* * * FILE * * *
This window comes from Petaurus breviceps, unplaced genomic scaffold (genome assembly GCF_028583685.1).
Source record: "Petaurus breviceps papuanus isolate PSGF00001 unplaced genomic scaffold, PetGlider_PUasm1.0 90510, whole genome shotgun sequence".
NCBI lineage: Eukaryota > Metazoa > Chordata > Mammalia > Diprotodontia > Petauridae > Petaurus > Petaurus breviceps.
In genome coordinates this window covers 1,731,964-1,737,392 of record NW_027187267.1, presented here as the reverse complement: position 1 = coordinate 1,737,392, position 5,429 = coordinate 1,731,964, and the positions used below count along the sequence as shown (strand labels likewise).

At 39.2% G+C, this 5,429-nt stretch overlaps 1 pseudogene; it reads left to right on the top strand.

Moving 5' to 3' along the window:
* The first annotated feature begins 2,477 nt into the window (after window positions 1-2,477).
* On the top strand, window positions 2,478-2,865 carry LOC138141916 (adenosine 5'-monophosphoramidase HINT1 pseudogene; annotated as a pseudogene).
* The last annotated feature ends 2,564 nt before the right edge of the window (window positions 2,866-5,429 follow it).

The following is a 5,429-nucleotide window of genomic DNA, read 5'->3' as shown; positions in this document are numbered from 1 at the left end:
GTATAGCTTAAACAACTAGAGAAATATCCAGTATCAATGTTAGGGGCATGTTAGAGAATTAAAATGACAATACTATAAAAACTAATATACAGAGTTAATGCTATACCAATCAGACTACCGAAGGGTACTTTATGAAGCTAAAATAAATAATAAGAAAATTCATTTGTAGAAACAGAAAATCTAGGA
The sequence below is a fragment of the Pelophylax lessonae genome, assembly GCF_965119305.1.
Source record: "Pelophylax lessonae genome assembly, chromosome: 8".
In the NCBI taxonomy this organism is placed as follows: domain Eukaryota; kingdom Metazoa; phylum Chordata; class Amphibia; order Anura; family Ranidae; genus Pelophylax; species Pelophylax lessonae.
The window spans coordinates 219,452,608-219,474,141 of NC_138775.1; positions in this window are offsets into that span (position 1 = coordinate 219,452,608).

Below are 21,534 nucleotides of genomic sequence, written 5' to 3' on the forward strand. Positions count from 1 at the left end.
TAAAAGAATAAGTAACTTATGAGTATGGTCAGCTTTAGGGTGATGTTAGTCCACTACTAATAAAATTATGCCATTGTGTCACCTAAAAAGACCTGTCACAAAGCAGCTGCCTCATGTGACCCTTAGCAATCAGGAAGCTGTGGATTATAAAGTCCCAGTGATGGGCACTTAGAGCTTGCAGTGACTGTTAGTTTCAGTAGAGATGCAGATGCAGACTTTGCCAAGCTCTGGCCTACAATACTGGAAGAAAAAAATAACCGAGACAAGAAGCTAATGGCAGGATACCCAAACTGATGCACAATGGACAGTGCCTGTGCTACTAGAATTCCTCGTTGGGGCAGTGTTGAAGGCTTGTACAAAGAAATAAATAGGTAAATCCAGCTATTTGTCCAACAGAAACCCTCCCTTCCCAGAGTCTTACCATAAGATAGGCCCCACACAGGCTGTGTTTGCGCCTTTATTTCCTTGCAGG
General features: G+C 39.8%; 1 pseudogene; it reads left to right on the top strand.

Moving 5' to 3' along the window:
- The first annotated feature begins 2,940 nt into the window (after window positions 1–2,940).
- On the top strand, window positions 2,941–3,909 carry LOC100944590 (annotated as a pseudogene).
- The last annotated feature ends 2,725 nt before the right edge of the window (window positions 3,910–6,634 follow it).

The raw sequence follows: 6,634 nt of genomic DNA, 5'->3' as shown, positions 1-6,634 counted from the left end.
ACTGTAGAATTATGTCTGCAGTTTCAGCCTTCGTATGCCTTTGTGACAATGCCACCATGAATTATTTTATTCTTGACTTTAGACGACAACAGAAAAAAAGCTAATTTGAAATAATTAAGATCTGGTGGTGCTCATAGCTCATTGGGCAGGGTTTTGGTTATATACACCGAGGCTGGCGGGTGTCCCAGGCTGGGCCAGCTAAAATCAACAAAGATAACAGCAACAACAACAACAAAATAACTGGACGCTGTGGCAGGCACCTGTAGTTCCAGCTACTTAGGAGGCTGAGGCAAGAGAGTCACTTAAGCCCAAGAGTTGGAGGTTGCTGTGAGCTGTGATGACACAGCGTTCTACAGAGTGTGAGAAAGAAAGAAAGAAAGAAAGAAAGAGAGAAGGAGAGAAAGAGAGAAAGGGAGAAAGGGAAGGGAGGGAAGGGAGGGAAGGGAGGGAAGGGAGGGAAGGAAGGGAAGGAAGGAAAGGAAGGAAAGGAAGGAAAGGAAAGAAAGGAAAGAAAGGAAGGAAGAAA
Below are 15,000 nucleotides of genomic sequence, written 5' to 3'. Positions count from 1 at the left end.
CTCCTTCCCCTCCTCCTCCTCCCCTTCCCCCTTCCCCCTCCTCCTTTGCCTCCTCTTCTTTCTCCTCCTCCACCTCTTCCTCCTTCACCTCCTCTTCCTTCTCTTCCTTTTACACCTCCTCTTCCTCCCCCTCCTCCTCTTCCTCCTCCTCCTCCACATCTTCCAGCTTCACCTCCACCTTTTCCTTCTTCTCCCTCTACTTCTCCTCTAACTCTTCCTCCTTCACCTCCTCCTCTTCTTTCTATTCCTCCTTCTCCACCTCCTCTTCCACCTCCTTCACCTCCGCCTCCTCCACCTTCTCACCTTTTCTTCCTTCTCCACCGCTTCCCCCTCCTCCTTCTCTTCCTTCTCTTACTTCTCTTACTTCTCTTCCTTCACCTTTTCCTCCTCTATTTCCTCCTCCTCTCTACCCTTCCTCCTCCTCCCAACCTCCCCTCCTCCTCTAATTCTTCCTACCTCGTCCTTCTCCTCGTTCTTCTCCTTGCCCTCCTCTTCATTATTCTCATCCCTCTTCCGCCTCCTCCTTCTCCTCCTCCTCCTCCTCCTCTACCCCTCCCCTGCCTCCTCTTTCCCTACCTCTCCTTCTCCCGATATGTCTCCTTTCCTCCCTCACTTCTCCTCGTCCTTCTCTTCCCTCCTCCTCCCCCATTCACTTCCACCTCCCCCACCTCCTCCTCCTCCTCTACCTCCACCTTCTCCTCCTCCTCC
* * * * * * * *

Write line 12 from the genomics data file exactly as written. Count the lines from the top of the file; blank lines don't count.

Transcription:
The sequence below is a fragment of the Pelophylax lessonae genome, assembly GCF_965119305.1.